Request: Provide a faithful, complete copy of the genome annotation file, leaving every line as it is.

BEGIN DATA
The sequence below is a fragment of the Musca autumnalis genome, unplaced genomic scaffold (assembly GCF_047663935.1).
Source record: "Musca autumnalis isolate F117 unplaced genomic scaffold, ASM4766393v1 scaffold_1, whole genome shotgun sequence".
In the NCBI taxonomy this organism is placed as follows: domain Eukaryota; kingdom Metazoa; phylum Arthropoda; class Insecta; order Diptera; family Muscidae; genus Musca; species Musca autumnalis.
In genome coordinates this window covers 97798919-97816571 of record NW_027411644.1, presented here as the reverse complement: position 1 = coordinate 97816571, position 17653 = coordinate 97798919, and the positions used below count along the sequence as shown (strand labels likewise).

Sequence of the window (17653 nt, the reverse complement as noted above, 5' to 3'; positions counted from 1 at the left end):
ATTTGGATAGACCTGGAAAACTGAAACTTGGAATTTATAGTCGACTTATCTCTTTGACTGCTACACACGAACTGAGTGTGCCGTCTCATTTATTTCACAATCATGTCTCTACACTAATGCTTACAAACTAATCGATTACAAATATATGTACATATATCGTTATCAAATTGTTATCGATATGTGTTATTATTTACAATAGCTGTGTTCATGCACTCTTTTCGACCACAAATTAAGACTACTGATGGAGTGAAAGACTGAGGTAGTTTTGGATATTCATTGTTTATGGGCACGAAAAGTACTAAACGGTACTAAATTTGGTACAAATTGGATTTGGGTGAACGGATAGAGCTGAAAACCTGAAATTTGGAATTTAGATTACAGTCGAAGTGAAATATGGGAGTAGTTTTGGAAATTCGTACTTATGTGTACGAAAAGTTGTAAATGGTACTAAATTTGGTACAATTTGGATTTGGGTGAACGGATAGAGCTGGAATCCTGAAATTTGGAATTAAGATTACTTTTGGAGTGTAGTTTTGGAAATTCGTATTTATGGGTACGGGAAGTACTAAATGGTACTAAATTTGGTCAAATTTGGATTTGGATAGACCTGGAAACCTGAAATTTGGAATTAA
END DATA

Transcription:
The sequence below is a fragment of the Musca autumnalis genome, unplaced genomic scaffold (assembly GCF_047663935.1).
Source record: "Musca autumnalis isolate F117 unplaced genomic scaffold, ASM4766393v1 scaffold_1, whole genome shotgun sequence".
In the NCBI taxonomy this organism is placed as follows: domain Eukaryota; kingdom Metazoa; phylum Arthropoda; class Insecta; order Diptera; family Muscidae; genus Musca; species Musca autumnalis.
In genome coordinates this window covers 97798919-97816571 of record NW_027411644.1, presented here as the reverse complement: position 1 = coordinate 97816571, position 17653 = coordinate 97798919, and the positions used below count along the sequence as shown (strand labels likewise).

Sequence of the window (17653 nt, the reverse complement as noted above, 5' to 3'; positions counted from 1 at the left end):
ATTTGGATAGACCTGGAAAACTGAAACTTGGAATTTATAGTCGACTTATCTCTTTGACTGCTACACACGAACTGAGTGTGCCGTCTCATTTATTTCACAATCATGTCTCTACACTAATGCTTACAAACTAATCGATTACAAATATATGTACATATATCGTTATCAAATTGTTATCGATATGTGTTATTATTTACAATAGCTGTGTTCATGCACTCTTTTCGACCACAAATTAAGACTACTGATGGAGTGAAAGACTGAGGTAGTTTTGGATATTCATTGTTTATGGGCACGAAAAGTACTAAACGGTACTAAATTTGGTACAAATTGGATTTGGGTGAACGGATAGAGCTGAAAACCTGAAATTTGGAATTTAGATTACAGTCGAAGTGAAATATGGGAGTAGTTTTGGAAATTCGTACTTATGTGTACGAAAAGTTGTAAATGGTACTAAATTTGGTACAATTTGGATTTGGGTGAACGGATAGAGCTGGAATCCTGAAATTTGGAATTAAGATTACTTTTGGAGTGTAGTTTTGGAAATTCGTATTTATGGGTACGGGAAGTACTAAATGGTACTAAATTTGGTCAAATTTGGATTTGGATAGACCTGGAAACCTGAAATTTGGAATTAA